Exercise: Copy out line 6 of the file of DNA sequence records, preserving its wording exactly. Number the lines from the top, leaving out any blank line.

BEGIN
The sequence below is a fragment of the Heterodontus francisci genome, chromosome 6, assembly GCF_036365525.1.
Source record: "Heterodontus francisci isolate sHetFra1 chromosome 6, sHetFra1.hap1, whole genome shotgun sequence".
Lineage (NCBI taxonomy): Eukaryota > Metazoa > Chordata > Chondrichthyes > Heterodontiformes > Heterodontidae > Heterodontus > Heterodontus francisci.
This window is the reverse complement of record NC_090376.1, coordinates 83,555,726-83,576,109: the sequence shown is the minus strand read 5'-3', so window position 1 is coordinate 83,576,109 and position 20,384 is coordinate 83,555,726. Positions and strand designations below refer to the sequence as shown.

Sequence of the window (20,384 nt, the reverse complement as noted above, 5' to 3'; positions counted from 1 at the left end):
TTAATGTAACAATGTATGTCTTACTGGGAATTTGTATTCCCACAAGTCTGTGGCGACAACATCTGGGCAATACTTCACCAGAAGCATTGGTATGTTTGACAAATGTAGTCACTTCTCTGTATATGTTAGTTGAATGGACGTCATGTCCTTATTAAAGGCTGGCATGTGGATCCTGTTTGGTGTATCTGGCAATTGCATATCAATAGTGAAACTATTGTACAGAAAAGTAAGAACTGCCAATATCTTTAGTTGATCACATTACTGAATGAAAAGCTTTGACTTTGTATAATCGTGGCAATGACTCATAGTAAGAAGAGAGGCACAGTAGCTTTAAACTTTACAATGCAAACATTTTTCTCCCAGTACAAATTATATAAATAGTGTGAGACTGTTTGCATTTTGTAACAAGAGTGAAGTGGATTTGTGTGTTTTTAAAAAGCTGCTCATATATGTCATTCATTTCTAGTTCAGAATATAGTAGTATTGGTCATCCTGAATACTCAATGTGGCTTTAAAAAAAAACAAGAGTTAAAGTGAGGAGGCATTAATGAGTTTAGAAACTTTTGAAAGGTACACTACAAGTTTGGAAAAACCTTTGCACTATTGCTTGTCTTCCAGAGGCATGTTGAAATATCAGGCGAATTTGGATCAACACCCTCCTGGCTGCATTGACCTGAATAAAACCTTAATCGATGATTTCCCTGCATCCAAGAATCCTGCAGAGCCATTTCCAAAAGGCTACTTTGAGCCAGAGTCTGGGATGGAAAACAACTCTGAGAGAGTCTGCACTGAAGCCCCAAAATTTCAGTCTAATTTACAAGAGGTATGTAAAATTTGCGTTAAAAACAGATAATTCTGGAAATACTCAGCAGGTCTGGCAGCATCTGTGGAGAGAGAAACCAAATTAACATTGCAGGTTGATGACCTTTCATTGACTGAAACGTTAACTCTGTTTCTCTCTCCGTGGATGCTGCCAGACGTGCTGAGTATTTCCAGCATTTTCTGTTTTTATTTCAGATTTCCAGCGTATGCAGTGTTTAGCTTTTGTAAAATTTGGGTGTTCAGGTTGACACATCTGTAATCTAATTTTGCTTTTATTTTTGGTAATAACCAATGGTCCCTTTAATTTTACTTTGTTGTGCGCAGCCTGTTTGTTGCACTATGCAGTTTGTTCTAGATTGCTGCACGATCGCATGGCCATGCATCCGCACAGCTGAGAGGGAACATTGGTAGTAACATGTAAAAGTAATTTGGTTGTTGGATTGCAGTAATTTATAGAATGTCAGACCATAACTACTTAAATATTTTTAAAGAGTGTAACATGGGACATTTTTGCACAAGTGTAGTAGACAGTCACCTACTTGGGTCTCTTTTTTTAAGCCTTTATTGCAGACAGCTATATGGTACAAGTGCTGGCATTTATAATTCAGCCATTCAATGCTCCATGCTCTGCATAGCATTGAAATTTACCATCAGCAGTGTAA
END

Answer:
TTAATGTAACAATGTATGTCTTACTGGGAATTTGTATTCCCACAAGTCTGTGGCGACAACATCTGGGCAATACTTCACCAGAAGCATTGGTATGTTTGACAAATGTAGTCACTTCTCTGTATATGTTAGTTGAATGGACGTCATGTCCTTATTAAAGGCTGGCATGTGGATCCTGTTTGGTGTATCTGGCAATTGCATATCAATAGTGAAACTATTGTACAGAAAAGTAAGAACTGCCAATATCTTTAGTTGATCACATTACTGAATGAAAAGCTTTGACTTTGTATAATCGTGGCAATGACTCATAGTAAGAAGAGAGGCACAGTAGCTTTAAACTTTACAATGCAAACATTTTTCTCCCAGTACAAATTATATAAATAGTGTGAGACTGTTTGCATTTTGTAACAAGAGTGAAGTGGATTTGTGTGTTTTTAAAAAGCTGCTCATATATGTCATTCATTTCTAGTTCAGAATATAGTAGTATTGGTCATCCTGAATACTCAATGTGGCTTTAAAAAAAAACAAGAGTTAAAGTGAGGAGGCATTAATGAGTTTAGAAACTTTTGAAAGGTACACTACAAGTTTGGAAAAACCTTTGCACTATTGCTTGTCTTCCAGAGGCATGTTGAAATATCAGGCGAATTTGGATCAACACCCTCCTGGCTGCATTGACCTGAATAAAACCTTAATCGATGATTTCCCTGCATCCAAGAATCCTGCAGAGCCATTTCCAAAAGGCTACTTTGAGCCAGAGTCTGGGATGGAAAACAACTCTGAGAGAGTCTGCACTGAAGCCCCAAAATTTCAGTCTAATTTACAAGAGGTATGTAAAATTTGCGTTAAAAACAGATAATTCTGGAAATACTCAGCAGGTCTGGCAGCATCTGTGGAGAGAGAAACCAAATTAACATTGCAGGTTGATGACCTTTCATTGACTGAAACGTTAACTCTGTTTCTCTCTCCGTGGATGCTGCCAGACGTGCTGAGTATTTCCAGCATTTTCTGTTTTTATTTCAGATTTCCAGCGTATGCAGTGTTTAGCTTTTGTAAAATTTGGGTGTTCAGGTTGACACATCTGTAATCTAATTTTGCTTTTATTTTTGGTAATAACCAATGGTCCCTTTAATTTTACTTTGTTGTGCGCAGCCTGTTTGTTGCACTATGCAGTTTGTTCTAGATTGCTGCACGATCGCATGGCCATGCATCCGCACAGCTGAGAGGGAACATTGGTAGTAACATGTAAAAGTAATTTGGTTGTTGGATTGCAGTAATTTATAGAATGTCAGACCATAACTACTTAAATATTTTTAAAGAGTGTAACATGGGACATTTTTGCACAAGTGTAGTAGACAGTCACCTACTTGGGTCTCTTTTTTTAAGCCTTTATTGCAGACAGCTATATGGTACAAGTGCTGGCATTTATAATTCAGCCATTCAATGCTCCATGCTCTGCATAGCATTGAAATTTACCATCAGCAGTGTAA